To him, the Ringwraiths represent a definite possibility in his future—he understands them, is sad for them, because he could become them. When men reach positions of power, the Enemy makes a concerted effort to corrupt and subjugate them, as he did with the kings, and as he does with Denethor the Steward of Gondor. Aragorn understands the weight and vulnerability of claiming his right as the king. He does not want to go into it lightly, overconfident, only to fall and doom his world to darkness. In that sense, he has a fear of responsibility—he does not want to be responsible for his world’s ending. This is no unfounded fear—we are shown the very real possibility of just how bad it could be in the fate of the Ringwraiths, underscored by Isildur’s succumbing to the power of the Ring.
But in another sense, Aragorn is also not afraid of his responsibility—unlike our usual reluctant hero type who begins by being footloose and fancy-free, taking no responsibility for their own lives or those of others, carelessly and selfishly pursuing their own agendas, Aragorn is a leader of the Dunedain Rangers, his kinsmen in the North. He takes up his responsibility to his people and participates in the conflicts of the world, protecting the wilds and generally just doing his job. He is not a spoiled prince sitting around in Rivendell moping about the great responsibility that he never asked for, begrudgingly getting up off his couch when the Fellowship is formed. No, he’s already been up and doing for 80 years. This is not as fleshed out in the film, which I missed a little bit, because the arrival of the Dunedain Rangers to join in to fight the battle near the end is actually one of the cooler parts of the book, as it gives some insight into Aragorn through his interactions with them. Even if he did not take his place as king and fulfill his destiny, he wouldn’t be a useless member of society by any means. He could still make a difference, however short lived and futile it would be without the defeat of Sauron by the destruction of the ring. Point is, Aragorn is not “reluctant” because he’s actually already doing something, already actively choosing to participate in the betterment of his world.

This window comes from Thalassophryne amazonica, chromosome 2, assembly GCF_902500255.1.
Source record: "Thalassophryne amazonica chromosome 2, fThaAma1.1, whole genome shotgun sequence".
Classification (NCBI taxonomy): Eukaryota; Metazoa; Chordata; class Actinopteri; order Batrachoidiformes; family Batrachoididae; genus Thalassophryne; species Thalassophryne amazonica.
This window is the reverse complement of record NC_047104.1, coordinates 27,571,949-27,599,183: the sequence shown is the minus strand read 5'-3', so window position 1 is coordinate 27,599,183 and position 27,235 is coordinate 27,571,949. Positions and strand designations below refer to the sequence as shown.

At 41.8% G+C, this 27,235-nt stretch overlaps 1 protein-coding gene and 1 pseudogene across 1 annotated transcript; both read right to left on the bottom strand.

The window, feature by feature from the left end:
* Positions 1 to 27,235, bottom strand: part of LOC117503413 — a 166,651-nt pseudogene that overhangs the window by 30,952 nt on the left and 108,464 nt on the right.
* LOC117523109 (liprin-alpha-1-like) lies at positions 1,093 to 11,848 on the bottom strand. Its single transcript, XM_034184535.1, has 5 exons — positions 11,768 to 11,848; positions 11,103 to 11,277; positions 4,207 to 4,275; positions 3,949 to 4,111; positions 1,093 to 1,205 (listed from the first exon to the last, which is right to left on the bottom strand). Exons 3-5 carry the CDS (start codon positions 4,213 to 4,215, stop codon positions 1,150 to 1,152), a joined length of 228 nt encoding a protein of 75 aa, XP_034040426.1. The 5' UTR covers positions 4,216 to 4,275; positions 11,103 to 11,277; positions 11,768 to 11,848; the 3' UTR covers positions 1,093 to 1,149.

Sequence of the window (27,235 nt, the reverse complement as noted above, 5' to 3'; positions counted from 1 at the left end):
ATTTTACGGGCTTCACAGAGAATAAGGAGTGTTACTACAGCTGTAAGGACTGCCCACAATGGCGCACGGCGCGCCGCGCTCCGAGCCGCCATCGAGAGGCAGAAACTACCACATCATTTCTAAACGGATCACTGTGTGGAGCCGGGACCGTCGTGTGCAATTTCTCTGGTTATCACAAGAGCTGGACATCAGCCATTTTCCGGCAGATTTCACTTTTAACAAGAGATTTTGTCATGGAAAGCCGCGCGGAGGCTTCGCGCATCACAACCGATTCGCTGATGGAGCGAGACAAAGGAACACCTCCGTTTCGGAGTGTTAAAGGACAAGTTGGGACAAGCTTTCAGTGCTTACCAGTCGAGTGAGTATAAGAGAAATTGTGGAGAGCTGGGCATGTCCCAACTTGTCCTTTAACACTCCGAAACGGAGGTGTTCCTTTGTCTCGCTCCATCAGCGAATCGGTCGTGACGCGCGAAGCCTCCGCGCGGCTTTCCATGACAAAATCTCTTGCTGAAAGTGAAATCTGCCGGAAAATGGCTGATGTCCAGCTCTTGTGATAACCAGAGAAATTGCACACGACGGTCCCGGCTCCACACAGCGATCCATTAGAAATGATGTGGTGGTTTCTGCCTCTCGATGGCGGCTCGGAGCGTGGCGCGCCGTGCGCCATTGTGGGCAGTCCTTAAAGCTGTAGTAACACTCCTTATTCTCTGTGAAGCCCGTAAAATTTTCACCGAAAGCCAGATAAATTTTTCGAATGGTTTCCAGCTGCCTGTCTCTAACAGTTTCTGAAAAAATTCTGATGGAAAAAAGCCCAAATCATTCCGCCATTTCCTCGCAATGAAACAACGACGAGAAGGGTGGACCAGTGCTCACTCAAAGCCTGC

This preparation is what makes his eventual pursuit and achievement of his destiny believable and compelling. The precedent is set for him to not fulfill his destiny, the stakes of him fulfilling his destiny are displayed in terrifying realness, and the capability he has of fulfilling his destiny is established by what he is already doing. It’s really the perfect set-up for this type of hero and I stan.
Boromir, gifted kid
Thirdly, Boromir is one of the most brilliantly acted and fleshed-out characters in the entire trilogy, and there is nothing you can say that will convince me otherwise. (Disclaimer: I am going to be analyzing how Boromir’s character appears in the film, not necessarily the book, so if you see discrepancies, that’s why.) Sean Bean absolutely puts out the microexpressions and subtle gestures that combine to build Boromir’s multidimensional portrayal.
Others have long pointed out the establishment of Boromir’s character as compassionate and caring, particularly for those who are weaker. In the Fellowship, it is the hobbits; he takes time to teach Merry and Pippin to spar, he points out the danger to the hobbits in particular when attempting to climb Caradhras, he begs Aragorn to give the hobbits time to grieve for Gandalf… I don’t think I need to go on with this laundry list. It is generally acknowledged that this establishment of Boromir as a protector of the weak makes his break at the end particularly tragic and twisted: because the ring’s evil influence exploits Boromir’s good impulses, his impulses to protect and defend the weak. It tells him it is his chance to keep his people safe, to defend those who can’t defend themselves. And in order to do that, an arguably good thing, he has to do a worse thing by attacking Frodo, a weaker being who can’t defend himself. It’s messed up, and it’s brilliant, because you can see how it happens.